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Melbourne IT reports drop in revenue and rise in profits

Melbourne IT reports drop in revenue and rise in profits

CEO says partner success in Australia and abroad has been better than expected

ASX-listed Web hoster, Melbourne IT (ASX: MLB), has recorded a 6 per cent drop in revenue and an 11 per cent rise in net profits. The result comes despite a strong Australian dollar and weak Northern Hemisphere market impacting on the figures.

Its 2010 first-half financial results saw revenue drop to $98.1 million compared to $104.4m in the same period in 2009. But net profit after tax rose from $6.3m to $7m in the same period and operating cash increased by 74 per cent from $8.1m to $14.1m.

“Our second half profit will be stronger again. Our full year 2010 will deliver a strong underlying profit growth, however absorbed over $3m of transformation costs our final profit results will be in line with 2009,” Melbourne IT CEO, Theo Hnarkis, said.

According to Hnarkis, the growth of partners, which included those from overseas, contributed $4.3 million to the bottom line and exceeded expectations.

“Our partner division has had a remarkable first half despite the slowdown of major partners,” he said. “Profits actually increased…despite our forecast that we’d be down this year.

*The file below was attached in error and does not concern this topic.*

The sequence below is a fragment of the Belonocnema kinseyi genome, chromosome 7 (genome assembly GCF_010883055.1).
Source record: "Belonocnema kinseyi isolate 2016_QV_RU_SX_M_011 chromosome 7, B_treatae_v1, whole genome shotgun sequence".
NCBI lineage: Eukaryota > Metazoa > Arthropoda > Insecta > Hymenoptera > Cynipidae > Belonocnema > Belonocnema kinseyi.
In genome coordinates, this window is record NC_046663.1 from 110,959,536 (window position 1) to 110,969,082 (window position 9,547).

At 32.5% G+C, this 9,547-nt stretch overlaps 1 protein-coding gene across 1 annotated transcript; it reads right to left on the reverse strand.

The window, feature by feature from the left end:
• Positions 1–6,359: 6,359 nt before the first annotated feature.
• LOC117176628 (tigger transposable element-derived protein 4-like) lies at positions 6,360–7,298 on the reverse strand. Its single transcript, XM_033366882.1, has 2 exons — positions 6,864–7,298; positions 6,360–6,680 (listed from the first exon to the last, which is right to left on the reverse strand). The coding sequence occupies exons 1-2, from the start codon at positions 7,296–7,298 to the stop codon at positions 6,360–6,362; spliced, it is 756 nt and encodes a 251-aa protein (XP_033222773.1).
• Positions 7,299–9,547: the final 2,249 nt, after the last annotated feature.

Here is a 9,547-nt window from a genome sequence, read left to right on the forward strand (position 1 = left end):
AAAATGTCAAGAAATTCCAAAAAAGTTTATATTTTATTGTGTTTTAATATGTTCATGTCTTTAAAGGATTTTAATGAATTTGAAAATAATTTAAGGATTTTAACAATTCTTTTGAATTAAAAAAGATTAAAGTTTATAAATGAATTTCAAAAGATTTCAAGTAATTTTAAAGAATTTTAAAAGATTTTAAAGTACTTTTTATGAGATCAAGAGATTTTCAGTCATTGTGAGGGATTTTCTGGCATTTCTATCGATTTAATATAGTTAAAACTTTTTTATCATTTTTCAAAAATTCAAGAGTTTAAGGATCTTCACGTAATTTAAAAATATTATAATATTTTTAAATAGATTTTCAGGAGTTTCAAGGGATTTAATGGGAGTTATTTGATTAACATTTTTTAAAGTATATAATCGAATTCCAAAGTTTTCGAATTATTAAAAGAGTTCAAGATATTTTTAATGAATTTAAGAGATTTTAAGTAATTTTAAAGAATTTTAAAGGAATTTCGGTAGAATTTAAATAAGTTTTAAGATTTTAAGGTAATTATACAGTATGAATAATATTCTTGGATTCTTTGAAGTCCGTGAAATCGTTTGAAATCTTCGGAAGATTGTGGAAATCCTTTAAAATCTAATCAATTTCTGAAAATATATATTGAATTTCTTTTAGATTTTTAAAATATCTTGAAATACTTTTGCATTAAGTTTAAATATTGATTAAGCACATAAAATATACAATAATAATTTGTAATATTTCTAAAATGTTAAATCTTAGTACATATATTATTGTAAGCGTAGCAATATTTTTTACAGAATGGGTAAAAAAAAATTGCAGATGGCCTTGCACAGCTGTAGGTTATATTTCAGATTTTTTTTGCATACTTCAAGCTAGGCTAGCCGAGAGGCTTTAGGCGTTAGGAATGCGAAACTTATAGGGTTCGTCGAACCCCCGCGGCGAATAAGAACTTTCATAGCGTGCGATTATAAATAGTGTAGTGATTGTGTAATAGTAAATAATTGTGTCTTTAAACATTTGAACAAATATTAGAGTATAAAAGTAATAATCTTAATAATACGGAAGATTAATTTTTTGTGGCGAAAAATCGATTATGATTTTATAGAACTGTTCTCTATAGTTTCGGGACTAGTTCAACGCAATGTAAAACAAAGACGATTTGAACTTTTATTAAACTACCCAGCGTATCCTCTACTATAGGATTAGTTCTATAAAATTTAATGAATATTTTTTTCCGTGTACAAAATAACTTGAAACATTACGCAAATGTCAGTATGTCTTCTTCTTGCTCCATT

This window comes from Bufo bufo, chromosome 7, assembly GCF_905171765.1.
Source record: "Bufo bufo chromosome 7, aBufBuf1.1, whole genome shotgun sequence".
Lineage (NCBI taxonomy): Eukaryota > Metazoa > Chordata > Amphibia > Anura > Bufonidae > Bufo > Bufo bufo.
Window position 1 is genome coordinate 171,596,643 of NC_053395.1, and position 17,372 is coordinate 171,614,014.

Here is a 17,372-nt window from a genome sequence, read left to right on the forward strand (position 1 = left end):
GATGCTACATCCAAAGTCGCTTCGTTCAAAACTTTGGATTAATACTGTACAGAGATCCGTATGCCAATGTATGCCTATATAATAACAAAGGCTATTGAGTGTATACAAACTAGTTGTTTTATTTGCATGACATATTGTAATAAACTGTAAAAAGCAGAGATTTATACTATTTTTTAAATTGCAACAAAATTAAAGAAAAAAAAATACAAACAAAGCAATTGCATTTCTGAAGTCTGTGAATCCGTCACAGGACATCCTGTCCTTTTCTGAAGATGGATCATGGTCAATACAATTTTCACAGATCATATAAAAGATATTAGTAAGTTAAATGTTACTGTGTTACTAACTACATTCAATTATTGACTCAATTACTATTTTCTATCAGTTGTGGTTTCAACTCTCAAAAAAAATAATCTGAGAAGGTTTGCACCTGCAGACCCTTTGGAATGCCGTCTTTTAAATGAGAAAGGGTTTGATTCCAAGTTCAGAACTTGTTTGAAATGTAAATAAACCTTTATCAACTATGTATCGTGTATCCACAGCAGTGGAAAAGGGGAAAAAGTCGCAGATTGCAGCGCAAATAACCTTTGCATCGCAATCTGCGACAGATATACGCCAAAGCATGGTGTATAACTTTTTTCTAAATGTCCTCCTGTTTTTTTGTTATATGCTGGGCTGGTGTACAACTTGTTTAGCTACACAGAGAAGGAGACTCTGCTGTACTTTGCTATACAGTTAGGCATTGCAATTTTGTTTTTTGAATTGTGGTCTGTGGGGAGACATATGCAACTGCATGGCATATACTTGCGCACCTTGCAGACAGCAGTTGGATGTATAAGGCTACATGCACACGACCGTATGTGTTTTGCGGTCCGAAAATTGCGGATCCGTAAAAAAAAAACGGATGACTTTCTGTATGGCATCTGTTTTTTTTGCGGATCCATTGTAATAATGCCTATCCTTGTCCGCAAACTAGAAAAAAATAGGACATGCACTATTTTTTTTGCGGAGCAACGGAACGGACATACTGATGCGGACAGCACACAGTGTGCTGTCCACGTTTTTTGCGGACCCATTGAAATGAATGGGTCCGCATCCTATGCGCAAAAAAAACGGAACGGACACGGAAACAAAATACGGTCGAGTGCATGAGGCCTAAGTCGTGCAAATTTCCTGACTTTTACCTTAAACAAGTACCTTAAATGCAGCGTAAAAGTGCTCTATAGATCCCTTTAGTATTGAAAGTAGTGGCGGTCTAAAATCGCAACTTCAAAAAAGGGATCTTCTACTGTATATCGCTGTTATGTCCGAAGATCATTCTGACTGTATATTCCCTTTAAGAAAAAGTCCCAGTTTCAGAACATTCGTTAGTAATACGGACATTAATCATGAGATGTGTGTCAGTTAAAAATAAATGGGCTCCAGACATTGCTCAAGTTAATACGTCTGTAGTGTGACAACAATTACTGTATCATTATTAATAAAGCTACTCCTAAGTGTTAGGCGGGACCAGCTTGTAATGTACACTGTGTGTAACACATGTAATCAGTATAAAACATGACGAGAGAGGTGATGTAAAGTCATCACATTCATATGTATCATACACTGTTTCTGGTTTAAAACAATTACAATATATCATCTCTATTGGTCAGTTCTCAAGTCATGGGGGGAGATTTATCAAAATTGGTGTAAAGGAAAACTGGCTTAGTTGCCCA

“We continue to add new partners right through the Northern Hemisphere and add new services to existing relationships…the second half should be somewhat down on H1 but it will still be very strong for the full year.”

But despite the rise in Northern Hemisphere partner numbers, Hnarkis said it was Australian resellers that were recording better growth.

“If we break out the performance of our international partners against our Australian partners, our Australian market is up by 5-10 per cent whereas our international partners are down,” he said.

Hnarkis said brand management for companies and their websites would explode thanks to the planned increased liberalisation of domain names. It would either force major brands to get on board to protect their trademarks across a whole range of domains or risk having them misused by rivals.

“There’s no question that we are well-positioned to take advantage of the complexity to come from the introduction of a new range of domain names early to mid-next year in addition to managing the corporate names of a lot of major multi-nationals around the world,” he said. “We’re positioning Melbourne IT to once again deliver sustainable net growth for the future because we’re making the right investments today.”

The CEO said he expected new domains such as .CO to be taken up by consumers now that the sunrise period for brands to reserve their names. But added the controversial XXX domain would probably not offer significant returns for his company.

“Our focus is really around the mainstream brands that are protecting their IP on the Internet,” he said. “Being opportunistic and taking advantage of individual names, be it XXX or anything else, really isn’t our focus.

“If our large corporate customers choose to protect their IP in these extension then naturally we’ll represent their interests.”


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